My aural experiences were safe, suburban and, on the whole, British with the exception of Michael Jackson who by releasing “Beat It” in 1983 must take some credit for what happened next.

On that particular song, there is a guitar solo by a gentleman called Eddie Van Halen. Bearing in mind that the influence of MTV was starting to drive not only the aural experience but the visual texture of how we perceived music, the video had received huge airplay.

Intrigued by the guitar solo in what seemed to be primarily a dance track, I was surprised to find that Mr Van Halen was actually in a band of his own, modestly called Van Halen. In February 1984, they released a single called “Jump” and the first time I heard it, I was blown away. Irrespective of the lyrics, the song has got everything. Keyboards, drums, an infectious melody, a guitar solo and the voice of “Diamond” Dave Lee Roth. America distilled into a four minute rock anthem.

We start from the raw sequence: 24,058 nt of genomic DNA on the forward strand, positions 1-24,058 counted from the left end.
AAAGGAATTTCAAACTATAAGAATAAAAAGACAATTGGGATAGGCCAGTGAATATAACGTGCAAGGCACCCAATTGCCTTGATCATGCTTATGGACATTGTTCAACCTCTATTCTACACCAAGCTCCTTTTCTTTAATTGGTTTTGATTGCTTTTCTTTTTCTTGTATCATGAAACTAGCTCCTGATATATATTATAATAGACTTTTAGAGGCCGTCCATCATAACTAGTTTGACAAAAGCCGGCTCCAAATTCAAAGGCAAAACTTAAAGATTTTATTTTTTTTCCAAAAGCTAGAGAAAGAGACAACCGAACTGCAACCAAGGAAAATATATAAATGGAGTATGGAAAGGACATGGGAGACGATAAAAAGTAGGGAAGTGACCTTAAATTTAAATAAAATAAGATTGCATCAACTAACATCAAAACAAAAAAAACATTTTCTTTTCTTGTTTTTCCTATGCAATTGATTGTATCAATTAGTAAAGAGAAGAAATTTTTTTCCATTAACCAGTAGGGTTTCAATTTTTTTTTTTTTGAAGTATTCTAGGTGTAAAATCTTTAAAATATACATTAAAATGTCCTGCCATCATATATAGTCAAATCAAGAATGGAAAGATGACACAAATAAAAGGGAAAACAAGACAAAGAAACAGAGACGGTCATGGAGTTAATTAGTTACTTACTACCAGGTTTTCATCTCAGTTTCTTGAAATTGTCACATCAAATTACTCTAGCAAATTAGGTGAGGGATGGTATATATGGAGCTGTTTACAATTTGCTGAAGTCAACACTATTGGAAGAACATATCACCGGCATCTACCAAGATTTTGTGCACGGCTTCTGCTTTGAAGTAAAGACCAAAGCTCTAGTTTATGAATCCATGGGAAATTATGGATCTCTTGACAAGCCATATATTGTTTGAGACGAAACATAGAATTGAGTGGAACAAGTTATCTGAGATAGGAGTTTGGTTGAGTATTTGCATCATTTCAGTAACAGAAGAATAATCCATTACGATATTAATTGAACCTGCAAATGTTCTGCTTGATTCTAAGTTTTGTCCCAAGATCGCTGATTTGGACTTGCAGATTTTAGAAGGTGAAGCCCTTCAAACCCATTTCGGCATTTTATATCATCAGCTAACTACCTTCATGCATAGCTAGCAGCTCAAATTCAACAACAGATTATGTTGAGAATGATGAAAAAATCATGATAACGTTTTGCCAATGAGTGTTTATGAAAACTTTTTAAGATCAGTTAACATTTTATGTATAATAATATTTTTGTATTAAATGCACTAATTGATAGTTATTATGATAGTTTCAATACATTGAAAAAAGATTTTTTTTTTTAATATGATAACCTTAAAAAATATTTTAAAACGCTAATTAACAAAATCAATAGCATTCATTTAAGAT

This was a pivotal moment. A realisation that there was a bigger musical world, that the guitar could co-exist in harmony with the keyboard, but historically it was big enough to stand on its own. Van Halen didn’t really have Top 40 singles, they were an LP band (although “Jump” went to #7 in the UK and #1 in the US), but this song and accompanying video, naturally,  pummelled itself into my consciousness.

It wasn’t about trying to find meaning in the words (chorus: “Might as well jump, go ahead and jump, jump) but the song was more about an attitude to life, that is summed up in the first line “I get up and nothing gets me down”, an almost laisez-faire approach to living. Ironically, it turned out that this song would be the one to split Van Halen as David Lee Roth was unhappy with the synth-led, radio friendly unit shifter and wanted the band to continue in a more hard rock vein (although he was happy with the additional trappings that commercial success brought).